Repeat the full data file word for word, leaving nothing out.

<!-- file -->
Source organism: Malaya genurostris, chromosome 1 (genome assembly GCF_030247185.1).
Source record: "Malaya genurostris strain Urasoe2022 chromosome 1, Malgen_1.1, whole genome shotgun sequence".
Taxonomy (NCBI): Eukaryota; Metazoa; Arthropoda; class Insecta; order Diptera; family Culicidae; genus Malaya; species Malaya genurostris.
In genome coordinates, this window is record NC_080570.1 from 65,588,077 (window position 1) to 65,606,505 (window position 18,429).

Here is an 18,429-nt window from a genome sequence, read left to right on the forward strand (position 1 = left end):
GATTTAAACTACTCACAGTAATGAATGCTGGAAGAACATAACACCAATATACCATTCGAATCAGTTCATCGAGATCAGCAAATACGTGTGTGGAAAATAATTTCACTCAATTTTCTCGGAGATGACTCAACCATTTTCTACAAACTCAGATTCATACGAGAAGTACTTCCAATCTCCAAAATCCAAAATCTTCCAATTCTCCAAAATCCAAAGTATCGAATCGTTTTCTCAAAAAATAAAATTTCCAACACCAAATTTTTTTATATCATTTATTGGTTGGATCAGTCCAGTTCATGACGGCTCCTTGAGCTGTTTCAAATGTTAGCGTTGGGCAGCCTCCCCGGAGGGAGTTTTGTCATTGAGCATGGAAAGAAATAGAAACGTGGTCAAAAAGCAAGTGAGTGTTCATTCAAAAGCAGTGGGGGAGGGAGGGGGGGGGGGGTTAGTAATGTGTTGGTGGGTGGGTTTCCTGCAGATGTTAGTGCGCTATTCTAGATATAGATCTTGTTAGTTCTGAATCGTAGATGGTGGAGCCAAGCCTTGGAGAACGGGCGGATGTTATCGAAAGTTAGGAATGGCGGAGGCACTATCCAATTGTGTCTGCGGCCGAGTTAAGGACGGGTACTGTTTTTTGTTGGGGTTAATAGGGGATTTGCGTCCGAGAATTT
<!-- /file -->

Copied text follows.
Source organism: Malaya genurostris, chromosome 1 (genome assembly GCF_030247185.1).
Source record: "Malaya genurostris strain Urasoe2022 chromosome 1, Malgen_1.1, whole genome shotgun sequence".
Taxonomy (NCBI): Eukaryota; Metazoa; Arthropoda; class Insecta; order Diptera; family Culicidae; genus Malaya; species Malaya genurostris.
In genome coordinates, this window is record NC_080570.1 from 65,588,077 (window position 1) to 65,606,505 (window position 18,429).

Here is an 18,429-nt window from a genome sequence, read left to right on the forward strand (position 1 = left end):
GATTTAAACTACTCACAGTAATGAATGCTGGAAGAACATAACACCAATATACCATTCGAATCAGTTCATCGAGATCAGCAAATACGTGTGTGGAAAATAATTTCACTCAATTTTCTCGGAGATGACTCAACCATTTTCTACAAACTCAGATTCATACGAGAAGTACTTCCAATCTCCAAAATCCAAAATCTTCCAATTCTCCAAAATCCAAAGTATCGAATCGTTTTCTCAAAAAATAAAATTTCCAACACCAAATTTTTTTATATCATTTATTGGTTGGATCAGTCCAGTTCATGACGGCTCCTTGAGCTGTTTCAAATGTTAGCGTTGGGCAGCCTCCCCGGAGGGAGTTTTGTCATTGAGCATGGAAAGAAATAGAAACGTGGTCAAAAAGCAAGTGAGTGTTCATTCAAAAGCAGTGGGGGAGGGAGGGGGGGGGGGGTTAGTAATGTGTTGGTGGGTGGGTTTCCTGCAGATGTTAGTGCGCTATTCTAGATATAGATCTTGTTAGTTCTGAATCGTAGATGGTGGAGCCAAGCCTTGGAGAACGGGCGGATGTTATCGAAAGTTAGGAATGGCGGAGGCACTATCCAATTGTGTCTGCGGCCGAGTTAAGGACGGGTACTGTTTTTTGTTGGGGTTAATAGGGGATTTGCGTCCGAGAATTT